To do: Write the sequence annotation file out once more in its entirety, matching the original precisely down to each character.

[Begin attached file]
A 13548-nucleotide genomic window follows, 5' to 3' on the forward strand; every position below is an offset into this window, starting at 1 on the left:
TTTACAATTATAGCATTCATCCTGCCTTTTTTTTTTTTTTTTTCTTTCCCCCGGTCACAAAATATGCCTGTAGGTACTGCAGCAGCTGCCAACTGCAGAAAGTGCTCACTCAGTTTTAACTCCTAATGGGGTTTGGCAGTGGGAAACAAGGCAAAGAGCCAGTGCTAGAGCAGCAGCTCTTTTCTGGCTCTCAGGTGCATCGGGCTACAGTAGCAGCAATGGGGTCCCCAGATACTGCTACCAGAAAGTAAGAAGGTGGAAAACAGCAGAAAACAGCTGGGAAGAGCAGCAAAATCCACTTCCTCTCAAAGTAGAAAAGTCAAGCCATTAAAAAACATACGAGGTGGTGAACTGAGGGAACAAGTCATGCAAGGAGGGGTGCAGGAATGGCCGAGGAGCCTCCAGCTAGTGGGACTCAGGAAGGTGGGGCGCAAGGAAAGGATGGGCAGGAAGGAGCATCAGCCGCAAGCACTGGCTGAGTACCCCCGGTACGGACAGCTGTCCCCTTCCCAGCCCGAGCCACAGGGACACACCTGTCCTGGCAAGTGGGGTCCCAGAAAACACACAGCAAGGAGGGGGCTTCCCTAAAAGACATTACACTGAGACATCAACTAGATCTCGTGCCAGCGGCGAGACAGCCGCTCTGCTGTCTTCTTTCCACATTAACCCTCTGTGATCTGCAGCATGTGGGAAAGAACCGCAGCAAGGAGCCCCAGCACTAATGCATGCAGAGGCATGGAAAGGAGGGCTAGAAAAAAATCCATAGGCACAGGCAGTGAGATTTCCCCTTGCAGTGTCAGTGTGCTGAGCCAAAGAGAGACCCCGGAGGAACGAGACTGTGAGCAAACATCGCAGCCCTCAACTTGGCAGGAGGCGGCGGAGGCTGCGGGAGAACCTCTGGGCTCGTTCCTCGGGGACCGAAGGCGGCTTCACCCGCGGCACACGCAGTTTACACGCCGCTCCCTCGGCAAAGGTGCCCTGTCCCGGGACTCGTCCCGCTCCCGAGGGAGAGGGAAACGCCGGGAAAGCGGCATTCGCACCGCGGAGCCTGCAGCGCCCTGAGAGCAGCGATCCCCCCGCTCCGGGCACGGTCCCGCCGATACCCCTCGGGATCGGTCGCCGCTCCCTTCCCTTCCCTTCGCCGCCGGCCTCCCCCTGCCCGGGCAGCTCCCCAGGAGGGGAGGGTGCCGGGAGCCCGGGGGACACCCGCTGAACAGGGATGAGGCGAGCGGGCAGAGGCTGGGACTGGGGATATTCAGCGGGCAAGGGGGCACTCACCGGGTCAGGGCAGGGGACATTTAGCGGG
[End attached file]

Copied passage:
A 13548-nucleotide genomic window follows, 5' to 3' on the forward strand; every position below is an offset into this window, starting at 1 on the left:
TTTACAATTATAGCATTCATCCTGCCTTTTTTTTTTTTTTTTTCTTTCCCCCGGTCACAAAATATGCCTGTAGGTACTGCAGCAGCTGCCAACTGCAGAAAGTGCTCACTCAGTTTTAACTCCTAATGGGGTTTGGCAGTGGGAAACAAGGCAAAGAGCCAGTGCTAGAGCAGCAGCTCTTTTCTGGCTCTCAGGTGCATCGGGCTACAGTAGCAGCAATGGGGTCCCCAGATACTGCTACCAGAAAGTAAGAAGGTGGAAAACAGCAGAAAACAGCTGGGAAGAGCAGCAAAATCCACTTCCTCTCAAAGTAGAAAAGTCAAGCCATTAAAAAACATACGAGGTGGTGAACTGAGGGAACAAGTCATGCAAGGAGGGGTGCAGGAATGGCCGAGGAGCCTCCAGCTAGTGGGACTCAGGAAGGTGGGGCGCAAGGAAAGGATGGGCAGGAAGGAGCATCAGCCGCAAGCACTGGCTGAGTACCCCCGGTACGGACAGCTGTCCCCTTCCCAGCCCGAGCCACAGGGACACACCTGTCCTGGCAAGTGGGGTCCCAGAAAACACACAGCAAGGAGGGGGCTTCCCTAAAAGACATTACACTGAGACATCAACTAGATCTCGTGCCAGCGGCGAGACAGCCGCTCTGCTGTCTTCTTTCCACATTAACCCTCTGTGATCTGCAGCATGTGGGAAAGAACCGCAGCAAGGAGCCCCAGCACTAATGCATGCAGAGGCATGGAAAGGAGGGCTAGAAAAAAATCCATAGGCACAGGCAGTGAGATTTCCCCTTGCAGTGTCAGTGTGCTGAGCCAAAGAGAGACCCCGGAGGAACGAGACTGTGAGCAAACATCGCAGCCCTCAACTTGGCAGGAGGCGGCGGAGGCTGCGGGAGAACCTCTGGGCTCGTTCCTCGGGGACCGAAGGCGGCTTCACCCGCGGCACACGCAGTTTACACGCCGCTCCCTCGGCAAAGGTGCCCTGTCCCGGGACTCGTCCCGCTCCCGAGGGAGAGGGAAACGCCGGGAAAGCGGCATTCGCACCGCGGAGCCTGCAGCGCCCTGAGAGCAGCGATCCCCCCGCTCCGGGCACGGTCCCGCCGATACCCCTCGGGATCGGTCGCCGCTCCCTTCCCTTCCCTTCGCCGCCGGCCTCCCCCTGCCCGGGCAGCTCCCCAGGAGGGGAGGGTGCCGGGAGCCCGGGGGACACCCGCTGAACAGGGATGAGGCGAGCGGGCAGAGGCTGGGACTGGGGATATTCAGCGGGCAAGGGGGCACTCACCGGGTCAGGGCAGGGGACATTTAGCGGG